I was sitting on the bleachers at my kids’ swimming lessons, checking e-mail.
This past week was our first with our new puppy. And Saturday, swimming lessons was the first time Toby was left home alone with Daddy – the one person in the family he’d barely gotten to know, beyond sniffing his heels as Daddy headed out to work at 6:30 am.
Urgent-Daddy-e-mail question: “He’s howling on the stairs, what do I do?”
My husband was not allowed pets as a child, and thus was the only one of us very clearly not pining for one. Years back, he did actually buy me, one Christmas, an elaborate fish tank, when we were trying to get pregnant and he was anxious to help me fill the nurturing void I was craving (Despite his sweet aquatic thoughtfulness, having a 20 gal tank to keep up was not exactly the nurturing experience I was missing.)
While Daddy has not craved any kind of soft fuzzy pet for himself, he has always had the softest, fussiest spot for his little boys, and last year gave into their plea for gerbils. Caged animals (in the old fish tank) sat ok with him, and he was a saint about their incessant chewing that miraculously could echo through the entire house.
Our boys doted on the gerbils initially, until they realized doting on tiny energetic rodents could go just so far, and they would then only dote on demand when I began enforcing gerbil playtime.
Meanwhile, the dog issue has reared its doggy head again and again over the years; every pet Sunday at church when we were the only ones with gerbils. Not even a hamster! After most play dates that included dogs running around friends’ houses. Etc. etc.
And when either son would ask Daddy why can’t we have a dog, he’d remind them of the best excuse, allergies! But there are hypoallergenic dogs I’d be the one to interject. Poodles! (Allergic myself, I too only grew up with fish and gerbils, though stray cats sniffed us out and shimmied their ways into our lives.)
“And who’s going to scoop the poop?” Daddy liked to ask.
Somehow these conversations would wind up circumvented, until one night at bedtime, Ryan asked Daddy, “If dogs are so bad, then why does everyone have one but us?”
Daddy seemed a bit stymied. I think he changed the subject.
And from there, little Toby, a hypoallergenic pure-bred mini poodle managed to sneak his way into our world (rather I snuck him in one day and emailed Daddy a cute photo. There was silence. No e-mail reply all day. But when Daddy came home that night, he did manage a “Hello, Dog,” before escaping upstairs for his evening shower).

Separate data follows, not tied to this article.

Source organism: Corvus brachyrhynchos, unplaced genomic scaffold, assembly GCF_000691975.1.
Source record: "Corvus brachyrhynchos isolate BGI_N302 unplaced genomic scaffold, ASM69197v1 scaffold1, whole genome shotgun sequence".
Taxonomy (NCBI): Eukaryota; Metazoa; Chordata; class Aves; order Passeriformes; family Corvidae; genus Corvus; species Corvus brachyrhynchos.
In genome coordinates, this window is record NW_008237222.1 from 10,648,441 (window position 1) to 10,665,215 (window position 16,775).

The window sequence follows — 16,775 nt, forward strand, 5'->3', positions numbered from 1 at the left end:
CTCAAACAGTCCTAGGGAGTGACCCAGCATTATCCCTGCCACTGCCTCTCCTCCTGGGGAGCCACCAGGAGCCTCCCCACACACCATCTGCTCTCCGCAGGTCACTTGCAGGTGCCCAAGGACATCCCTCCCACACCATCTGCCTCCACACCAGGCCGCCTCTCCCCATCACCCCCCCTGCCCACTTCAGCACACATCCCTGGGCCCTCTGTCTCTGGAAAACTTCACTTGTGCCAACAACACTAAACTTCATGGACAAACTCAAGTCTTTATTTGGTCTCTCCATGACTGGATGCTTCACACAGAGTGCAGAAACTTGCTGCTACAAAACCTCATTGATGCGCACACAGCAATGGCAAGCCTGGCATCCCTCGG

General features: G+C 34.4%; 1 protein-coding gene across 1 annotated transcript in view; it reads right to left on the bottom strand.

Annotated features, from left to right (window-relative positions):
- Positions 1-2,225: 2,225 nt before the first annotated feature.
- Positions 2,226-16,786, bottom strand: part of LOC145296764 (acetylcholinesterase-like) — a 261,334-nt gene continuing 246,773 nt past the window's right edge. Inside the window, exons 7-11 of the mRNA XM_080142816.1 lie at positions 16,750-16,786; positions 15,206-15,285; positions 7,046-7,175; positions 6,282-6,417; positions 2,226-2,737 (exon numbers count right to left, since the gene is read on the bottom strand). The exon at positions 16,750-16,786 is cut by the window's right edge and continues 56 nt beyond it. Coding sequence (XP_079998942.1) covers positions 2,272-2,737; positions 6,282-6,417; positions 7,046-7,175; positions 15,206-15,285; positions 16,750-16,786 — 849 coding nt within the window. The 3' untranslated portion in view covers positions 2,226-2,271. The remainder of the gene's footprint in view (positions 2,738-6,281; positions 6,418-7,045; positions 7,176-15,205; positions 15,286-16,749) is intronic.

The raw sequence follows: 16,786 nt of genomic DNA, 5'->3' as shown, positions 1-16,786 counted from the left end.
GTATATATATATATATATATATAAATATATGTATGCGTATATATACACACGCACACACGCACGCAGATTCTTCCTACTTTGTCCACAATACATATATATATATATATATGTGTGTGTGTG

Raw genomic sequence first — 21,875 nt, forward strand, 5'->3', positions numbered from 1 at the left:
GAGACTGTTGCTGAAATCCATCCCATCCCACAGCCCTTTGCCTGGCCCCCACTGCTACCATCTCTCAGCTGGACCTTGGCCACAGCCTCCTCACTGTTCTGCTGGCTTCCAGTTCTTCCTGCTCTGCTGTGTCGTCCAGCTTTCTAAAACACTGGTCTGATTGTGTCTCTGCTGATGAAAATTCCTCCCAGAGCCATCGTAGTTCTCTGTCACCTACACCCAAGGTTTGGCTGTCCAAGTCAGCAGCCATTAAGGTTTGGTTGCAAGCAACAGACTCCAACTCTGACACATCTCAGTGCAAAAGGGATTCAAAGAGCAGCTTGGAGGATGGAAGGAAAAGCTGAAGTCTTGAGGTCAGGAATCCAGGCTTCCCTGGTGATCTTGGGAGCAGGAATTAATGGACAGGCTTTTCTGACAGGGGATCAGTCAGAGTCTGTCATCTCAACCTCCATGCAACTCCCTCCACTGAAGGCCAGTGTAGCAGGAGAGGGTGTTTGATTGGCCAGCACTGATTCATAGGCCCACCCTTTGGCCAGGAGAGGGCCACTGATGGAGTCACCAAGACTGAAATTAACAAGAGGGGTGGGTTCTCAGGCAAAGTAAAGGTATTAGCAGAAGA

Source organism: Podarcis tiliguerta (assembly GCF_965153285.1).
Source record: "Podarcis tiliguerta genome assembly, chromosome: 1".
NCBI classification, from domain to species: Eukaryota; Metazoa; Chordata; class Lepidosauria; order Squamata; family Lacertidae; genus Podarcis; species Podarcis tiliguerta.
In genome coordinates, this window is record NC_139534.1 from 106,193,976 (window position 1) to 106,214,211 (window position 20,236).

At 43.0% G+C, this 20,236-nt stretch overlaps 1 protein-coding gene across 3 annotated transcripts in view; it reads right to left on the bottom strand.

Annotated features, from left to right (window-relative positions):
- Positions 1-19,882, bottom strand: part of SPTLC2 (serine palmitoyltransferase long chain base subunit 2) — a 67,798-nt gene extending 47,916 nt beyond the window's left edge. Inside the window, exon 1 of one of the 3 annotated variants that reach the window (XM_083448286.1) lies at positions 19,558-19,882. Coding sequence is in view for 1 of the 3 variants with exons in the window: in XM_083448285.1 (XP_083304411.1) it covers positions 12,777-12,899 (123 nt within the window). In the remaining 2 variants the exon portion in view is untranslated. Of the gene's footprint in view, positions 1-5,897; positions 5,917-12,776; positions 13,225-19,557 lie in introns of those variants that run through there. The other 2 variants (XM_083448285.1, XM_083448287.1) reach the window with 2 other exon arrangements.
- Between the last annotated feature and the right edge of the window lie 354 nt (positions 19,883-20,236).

We may have a Daddy who is not an animal lover, but he is a lover of his family, and Toby cannot be ignored much more easily than one of his sons whining on the stairs.
Whining is perhaps a little easier to endure than howling.
Fact is, since I too never had a dog before, we essentially are a puppy-ignorant pack. So I didn’t really know what to tell him to do. I knew Toby was perplexed that he was left with this human whose heels he had only gotten to know, so I e-mailed back, “Just pet him.”
Sounds simple. Not to a non-experienced non-doggie-lover man left alone with a howling puppy.
But my husband can be innovative, and instead, he turned on I-Tunes. Some soothing yoga music which he himself never would have consider listening to. (Not exactly Bruce Springsteen or the Rolling Stones).
He was already on his computer, trying to get some work done, and the yogi music actually calmed the howling!
The next email was a pic of Toby chewing on Daddy’s work binder, with a question: “Why is he doing this? What does it mean?”
This I could more readily answer. Puppies need to chew just like babies!
I’m most glad I was a mother before a pup owner, as my mommy instinct kicked in the first time Toby grabbed up a Lego; I shoved my fingers into that mouthful of little sharp teeth without a second thought, as I did when he mouthed a refrigerator magnet. Now that my boys are 7 and 8, I’ve long since neglected such diligence of spying every tiny hazardous object on our floors. Marbles! Erasers! Dead geranium leaves!
The diligence is back and in full force. Difference is, the boys are on diligence-guard too, and it has been a great way to finally train my seven year old to actually throw out his cheese stick wrappers and popsicle sticks rather allowing them to accumulate on the floor.
As to shoes and socks, when I can be as tired as I was with my toddlers, I ‘m happy to let Toby tear into some old pairs, as I used to let the boys take down all the books from my shelves and shred entire tissue boxes. (Actually Toby did manage to get down a book himself and shred the cover, before he found it much more challenging to rip the binding off the hall rug).
The biggest advice I get is that Toby needs to know I’m the alpha dog; well, yeah, I’ve got that one down, as I’m used to barking for the last eight years since having children.
And as to doting on a puppy, as opposed to fish or gerbils, my boys cannot get enough of ball throwing, and towel-tug of wars. Except when they are a little afraid of those sharp little teeth and walk away. So puppy training is a learning curve.
And as to Daddy getting used to this new addition, I’m tempted to remind him of how he’d always wanted a third child – so instead of a bassinet by our bed, there’s a crate! And rather than diapers, there’s sometimes just a few poop accidents on the hall rug.
So perhaps if Daddy can get past the poop-on-the-rug moments and the heel sniffing, he can see that we now do have three, one “boy” just a bit fuzzier than the others. And with a bit sharper baby teeth.
Newfound puppy love.